The History of Phonetic Alphabets

Script, 2002

15 Pages, Grade: A



1. Phonetic Alphabets
1.1. Definition and function of phonetic alphabets
1.1.1. Types of phonetic alphabets
1.1.2. Which criteria should a phonetic alphabet fulfil?
1.2. Limits of phonetic alphabets
1.3. Problems of alphabetic spelling in English: English sounds of words and letters are unsystematically represented by orthography (pronunciation - spelling)
1.3.1. Same spelling, different sound
1.3.2. Same sound, different spelling and different meaning:
1.3.3. One letter represents two sounds
1.3.4. Silent letters
1.3.5. Missing letters
1.4. The English orthography
1.4.1. How are the sounds of a language counted?

2. History of Phonetic Alphabets
2.1. Early Alphabetic Writing and Sound Writing
2.2. The first phonetic alphabets 1617- 19th century
2.3. Middle of the 19th century: The Beginnings of Phonetics
2.3.1. Radio Alphabets
2.3.2. 1867: From Bell’s ‘Visible Speech’ to Henry Sweet’s
‘Revised Visible Speech’
2.3.3. 1877: From Henry Sweet’s ‘Revised Visible Speech’ to his
‘Broad Romic System’ to the IPA
2.4. The foundation of the IPA 1886
2.4.1. The foundation of the IPA
2.4.2. Principles regarding the construction of the International
Phonetic Alphabet and its use
2.4.3. Advantages and Disadvantages of the IPA
2.5. 1950/1962: George Bernard Shaw’s Proposed English Alphabet
2.6. Other modern phonetic alphabets (UNIFON, ) / revised IPA versions
2.6.1. Other spelling reformers after Shaw. Example Malone (UNIFON)
2.6.2. Example for phonetic alphabets for languages without letters:
Chinese (Pinyin, syllables and tones)
2.6.3. Revised IPA Versions
2.6.4. Variants of IPA
2.7. Since when do linguists speak of a ‘phoneme’?

3. Spelling reformers and phonetic alphabets
3.1. SpeIling Pronunciation
3.2. Advantages of a non-synchronisation of spelling and sound

4. Phonetic alphabets in language classes for English

5. Definitions

6. Phonetic Symbols

7. References

1. Phonetic Alphabets

1.1. Definition and function of phonetic alphabets

- Phonetic Alphabet:

a) A set of symbols which can be used to differentiate all the phonetic sound segments in one symbol.
b) To describe speech sounds, one cannot depend on the ways, words are spelled. Conventional spellings represent only partially the pronunciation of words. Therefore, phonetic alphabets are being designed, such as the one by the IPA, in which each phonetic symbol stands for one and only sound.
c) Its function is to record the sounds of all languages for descriptive purposes.
d) The purpose of every designed alphabet was to symbolise the speech sounds of the language most accurately.

- Transcription: transfer from a heard text to a text in the phonetic alphabet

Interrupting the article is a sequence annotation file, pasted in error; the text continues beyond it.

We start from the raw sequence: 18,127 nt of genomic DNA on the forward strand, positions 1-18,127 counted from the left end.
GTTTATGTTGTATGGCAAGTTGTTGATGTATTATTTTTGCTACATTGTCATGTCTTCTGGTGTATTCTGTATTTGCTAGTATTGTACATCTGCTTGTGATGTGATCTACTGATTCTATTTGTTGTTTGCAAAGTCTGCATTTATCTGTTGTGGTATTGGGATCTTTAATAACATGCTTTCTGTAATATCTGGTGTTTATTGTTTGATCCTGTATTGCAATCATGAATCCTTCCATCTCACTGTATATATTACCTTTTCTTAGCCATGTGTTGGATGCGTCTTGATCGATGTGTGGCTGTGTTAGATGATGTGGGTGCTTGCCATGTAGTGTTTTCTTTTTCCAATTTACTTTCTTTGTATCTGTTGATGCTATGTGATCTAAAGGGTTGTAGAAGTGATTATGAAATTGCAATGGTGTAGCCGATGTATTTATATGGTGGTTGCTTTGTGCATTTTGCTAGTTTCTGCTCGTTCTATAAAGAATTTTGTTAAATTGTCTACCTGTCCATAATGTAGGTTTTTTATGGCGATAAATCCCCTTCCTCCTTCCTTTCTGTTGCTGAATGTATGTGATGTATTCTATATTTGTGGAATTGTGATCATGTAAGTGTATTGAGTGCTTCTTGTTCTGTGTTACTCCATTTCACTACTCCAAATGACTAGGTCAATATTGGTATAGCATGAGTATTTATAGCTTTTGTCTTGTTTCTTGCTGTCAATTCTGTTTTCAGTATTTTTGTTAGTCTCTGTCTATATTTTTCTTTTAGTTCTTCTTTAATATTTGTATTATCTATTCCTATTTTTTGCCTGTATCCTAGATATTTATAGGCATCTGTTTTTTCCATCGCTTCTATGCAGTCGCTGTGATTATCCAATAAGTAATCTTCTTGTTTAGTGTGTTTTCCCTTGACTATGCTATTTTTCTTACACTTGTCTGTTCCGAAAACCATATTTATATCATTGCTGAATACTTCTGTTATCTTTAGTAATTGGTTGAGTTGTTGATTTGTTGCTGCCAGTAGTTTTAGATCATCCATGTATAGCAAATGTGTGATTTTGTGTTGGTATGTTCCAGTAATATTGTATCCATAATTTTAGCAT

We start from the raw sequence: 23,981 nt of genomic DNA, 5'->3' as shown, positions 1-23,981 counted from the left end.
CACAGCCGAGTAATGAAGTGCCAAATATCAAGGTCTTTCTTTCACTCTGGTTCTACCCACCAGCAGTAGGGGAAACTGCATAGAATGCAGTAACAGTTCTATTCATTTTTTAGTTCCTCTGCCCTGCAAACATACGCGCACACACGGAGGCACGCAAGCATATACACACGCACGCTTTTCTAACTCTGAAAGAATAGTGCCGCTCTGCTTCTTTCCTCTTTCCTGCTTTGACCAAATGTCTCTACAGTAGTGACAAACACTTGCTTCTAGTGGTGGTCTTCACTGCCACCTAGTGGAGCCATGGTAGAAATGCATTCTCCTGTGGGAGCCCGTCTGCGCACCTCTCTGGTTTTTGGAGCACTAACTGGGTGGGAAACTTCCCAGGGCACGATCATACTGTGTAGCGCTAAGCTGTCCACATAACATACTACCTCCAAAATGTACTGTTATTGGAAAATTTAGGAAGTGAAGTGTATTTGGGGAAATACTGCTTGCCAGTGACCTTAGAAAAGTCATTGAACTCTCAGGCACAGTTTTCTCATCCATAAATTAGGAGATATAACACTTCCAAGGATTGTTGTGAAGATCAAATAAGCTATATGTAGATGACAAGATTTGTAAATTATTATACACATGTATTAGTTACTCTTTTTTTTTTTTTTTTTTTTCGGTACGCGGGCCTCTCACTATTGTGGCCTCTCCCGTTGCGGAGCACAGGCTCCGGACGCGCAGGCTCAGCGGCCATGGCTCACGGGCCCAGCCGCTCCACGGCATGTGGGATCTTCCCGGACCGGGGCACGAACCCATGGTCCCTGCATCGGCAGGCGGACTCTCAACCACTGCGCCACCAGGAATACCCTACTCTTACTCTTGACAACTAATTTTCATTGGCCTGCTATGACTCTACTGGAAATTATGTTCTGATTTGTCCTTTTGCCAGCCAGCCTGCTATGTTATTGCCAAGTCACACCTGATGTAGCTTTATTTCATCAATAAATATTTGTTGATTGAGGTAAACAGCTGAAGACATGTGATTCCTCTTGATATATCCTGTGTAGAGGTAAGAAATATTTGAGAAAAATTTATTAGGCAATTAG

1.1.1. Types of phonetic alphabets:

- Phonetic alphabets can be divided into e few types:

a) Alphabetic systems: Mostly based on Roman or cyrillic letters as sound symbols.
Completed with special characters and diacritics (Example: IPA).
b) Non-alphabetic systems: They don’t use alphabetic letters to prevent from confusion between phonetic symbols and regular orthography.
c) Organic systems: The symbols represent the position of the organs of speech. Difficult for learners, difficult to print.
d) Formula systems: They represent sounds with strings of letters, numbers and symbols. Difficult for learners, easy to print.

- Types of phonetic transcriptions:

a) Simple phonemic transcription: A transcription which is made by using letters of the simplest possible shape (Roman) and in the smallest possible number.
b) Comparative transcription: minimum of letters, exotic letters preferred
c) (Simple) Allophonic transcription: more than a minimum number of letters, most of them Roman
d) Comparative allophonic transcription: more than a minimum of letters, exotic letters preferred
e) Phonemic comparative transcriptions

- Broad transcription: a) Uses ‘only’ the actual phonemes of a language

(phonemic transcription, /…./)

b) One symbol for one phoneme.

- Narrow transcription: a) Tries to include as many distinctive speech sounds of a language as possible (phonetic transcription, [….])

b) One phoneme for one allophone.

- Example: One-sound one-letter is inefficient, because we do not need to represent the [ph] in pit and the [p] in spit by two different letters.

- Alphabetic systems are those in which each symbol typically represents one sound unit. Such systems are primarily phonemic rather than phonetic, as is illustrated by the fact that the p in both pit and spit in the English alphabet system is one rather than two "letters," even though the sounds are phonetically distinct.

- transliteration: transfer from one (foreign) orthography to an other

1.1.2. Which criteria should a phonetic alphabet fulfil?